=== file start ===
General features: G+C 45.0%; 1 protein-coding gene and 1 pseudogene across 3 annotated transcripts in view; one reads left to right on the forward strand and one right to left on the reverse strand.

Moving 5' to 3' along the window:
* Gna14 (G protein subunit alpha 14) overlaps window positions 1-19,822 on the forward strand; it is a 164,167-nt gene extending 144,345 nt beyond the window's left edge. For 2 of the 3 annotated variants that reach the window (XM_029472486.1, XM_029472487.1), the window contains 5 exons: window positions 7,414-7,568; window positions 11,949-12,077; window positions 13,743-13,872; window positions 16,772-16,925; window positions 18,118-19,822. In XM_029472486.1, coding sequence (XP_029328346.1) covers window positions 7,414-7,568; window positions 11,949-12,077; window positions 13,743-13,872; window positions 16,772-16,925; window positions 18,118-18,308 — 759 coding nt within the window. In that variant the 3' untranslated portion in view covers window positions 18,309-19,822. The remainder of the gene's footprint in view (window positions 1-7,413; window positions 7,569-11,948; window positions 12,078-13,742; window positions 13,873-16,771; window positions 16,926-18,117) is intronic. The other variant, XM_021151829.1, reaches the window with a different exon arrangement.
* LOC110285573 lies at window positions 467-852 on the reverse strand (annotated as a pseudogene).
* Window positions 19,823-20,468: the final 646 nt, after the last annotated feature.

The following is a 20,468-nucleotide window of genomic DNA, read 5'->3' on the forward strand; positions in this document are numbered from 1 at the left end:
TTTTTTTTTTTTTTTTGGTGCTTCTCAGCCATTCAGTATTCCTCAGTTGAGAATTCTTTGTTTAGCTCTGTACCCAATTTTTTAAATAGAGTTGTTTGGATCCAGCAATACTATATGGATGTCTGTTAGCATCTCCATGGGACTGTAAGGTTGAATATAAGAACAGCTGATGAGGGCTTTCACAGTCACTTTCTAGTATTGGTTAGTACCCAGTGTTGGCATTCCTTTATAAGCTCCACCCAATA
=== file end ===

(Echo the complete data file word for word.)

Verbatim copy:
General features: G+C 45.0%; 1 protein-coding gene and 1 pseudogene across 3 annotated transcripts in view; one reads left to right on the forward strand and one right to left on the reverse strand.

Moving 5' to 3' along the window:
* Gna14 (G protein subunit alpha 14) overlaps window positions 1-19,822 on the forward strand; it is a 164,167-nt gene extending 144,345 nt beyond the window's left edge. For 2 of the 3 annotated variants that reach the window (XM_029472486.1, XM_029472487.1), the window contains 5 exons: window positions 7,414-7,568; window positions 11,949-12,077; window positions 13,743-13,872; window positions 16,772-16,925; window positions 18,118-19,822. In XM_029472486.1, coding sequence (XP_029328346.1) covers window positions 7,414-7,568; window positions 11,949-12,077; window positions 13,743-13,872; window positions 16,772-16,925; window positions 18,118-18,308 — 759 coding nt within the window. In that variant the 3' untranslated portion in view covers window positions 18,309-19,822. The remainder of the gene's footprint in view (window positions 1-7,413; window positions 7,569-11,948; window positions 12,078-13,742; window positions 13,873-16,771; window positions 16,926-18,117) is intronic. The other variant, XM_021151829.1, reaches the window with a different exon arrangement.
* LOC110285573 lies at window positions 467-852 on the reverse strand (annotated as a pseudogene).
* Window positions 19,823-20,468: the final 646 nt, after the last annotated feature.

The following is a 20,468-nucleotide window of genomic DNA, read 5'->3' on the forward strand; positions in this document are numbered from 1 at the left end:
TTTTTTTTTTTTTTTTGGTGCTTCTCAGCCATTCAGTATTCCTCAGTTGAGAATTCTTTGTTTAGCTCTGTACCCAATTTTTTAAATAGAGTTGTTTGGATCCAGCAATACTATATGGATGTCTGTTAGCATCTCCATGGGACTGTAAGGTTGAATATAAGAACAGCTGATGAGGGCTTTCACAGTCACTTTCTAGTATTGGTTAGTACCCAGTGTTGGCATTCCTTTATAAGCTCCACCCAATA